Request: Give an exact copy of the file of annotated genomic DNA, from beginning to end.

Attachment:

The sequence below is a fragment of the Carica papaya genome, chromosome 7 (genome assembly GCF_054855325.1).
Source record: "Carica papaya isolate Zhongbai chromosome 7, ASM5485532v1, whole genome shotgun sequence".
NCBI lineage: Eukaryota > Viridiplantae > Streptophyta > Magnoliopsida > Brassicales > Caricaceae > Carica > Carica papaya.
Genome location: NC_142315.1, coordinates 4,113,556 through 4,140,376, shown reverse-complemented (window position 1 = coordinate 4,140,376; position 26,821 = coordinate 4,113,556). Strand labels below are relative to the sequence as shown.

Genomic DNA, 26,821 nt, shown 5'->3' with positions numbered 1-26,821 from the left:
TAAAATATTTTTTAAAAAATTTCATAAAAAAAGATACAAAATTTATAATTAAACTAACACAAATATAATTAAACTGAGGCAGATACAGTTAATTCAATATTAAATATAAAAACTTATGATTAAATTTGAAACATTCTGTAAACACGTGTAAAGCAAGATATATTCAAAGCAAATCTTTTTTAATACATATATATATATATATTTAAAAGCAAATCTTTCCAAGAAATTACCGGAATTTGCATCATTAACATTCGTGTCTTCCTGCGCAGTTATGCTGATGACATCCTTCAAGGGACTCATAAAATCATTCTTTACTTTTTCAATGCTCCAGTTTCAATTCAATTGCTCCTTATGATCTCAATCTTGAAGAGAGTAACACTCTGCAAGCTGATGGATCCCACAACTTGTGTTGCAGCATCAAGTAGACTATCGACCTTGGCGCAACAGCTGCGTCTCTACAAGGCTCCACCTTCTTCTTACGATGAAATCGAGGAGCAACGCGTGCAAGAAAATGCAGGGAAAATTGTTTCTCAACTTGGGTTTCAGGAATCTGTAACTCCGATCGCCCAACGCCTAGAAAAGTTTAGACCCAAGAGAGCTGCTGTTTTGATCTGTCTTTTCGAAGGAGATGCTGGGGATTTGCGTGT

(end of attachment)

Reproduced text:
The sequence below is a fragment of the Carica papaya genome, chromosome 7 (genome assembly GCF_054855325.1).
Source record: "Carica papaya isolate Zhongbai chromosome 7, ASM5485532v1, whole genome shotgun sequence".
NCBI lineage: Eukaryota > Viridiplantae > Streptophyta > Magnoliopsida > Brassicales > Caricaceae > Carica > Carica papaya.
Genome location: NC_142315.1, coordinates 4,113,556 through 4,140,376, shown reverse-complemented (window position 1 = coordinate 4,140,376; position 26,821 = coordinate 4,113,556). Strand labels below are relative to the sequence as shown.

Genomic DNA, 26,821 nt, shown 5'->3' with positions numbered 1-26,821 from the left:
TAAAATATTTTTTAAAAAATTTCATAAAAAAAGATACAAAATTTATAATTAAACTAACACAAATATAATTAAACTGAGGCAGATACAGTTAATTCAATATTAAATATAAAAACTTATGATTAAATTTGAAACATTCTGTAAACACGTGTAAAGCAAGATATATTCAAAGCAAATCTTTTTTAATACATATATATATATATATTTAAAAGCAAATCTTTCCAAGAAATTACCGGAATTTGCATCATTAACATTCGTGTCTTCCTGCGCAGTTATGCTGATGACATCCTTCAAGGGACTCATAAAATCATTCTTTACTTTTTCAATGCTCCAGTTTCAATTCAATTGCTCCTTATGATCTCAATCTTGAAGAGAGTAACACTCTGCAAGCTGATGGATCCCACAACTTGTGTTGCAGCATCAAGTAGACTATCGACCTTGGCGCAACAGCTGCGTCTCTACAAGGCTCCACCTTCTTCTTACGATGAAATCGAGGAGCAACGCGTGCAAGAAAATGCAGGGAAAATTGTTTCTCAACTTGGGTTTCAGGAATCTGTAACTCCGATCGCCCAACGCCTAGAAAAGTTTAGACCCAAGAGAGCTGCTGTTTTGATCTGTCTTTTCGAAGGAGATGCTGGGGATTTGCGTGT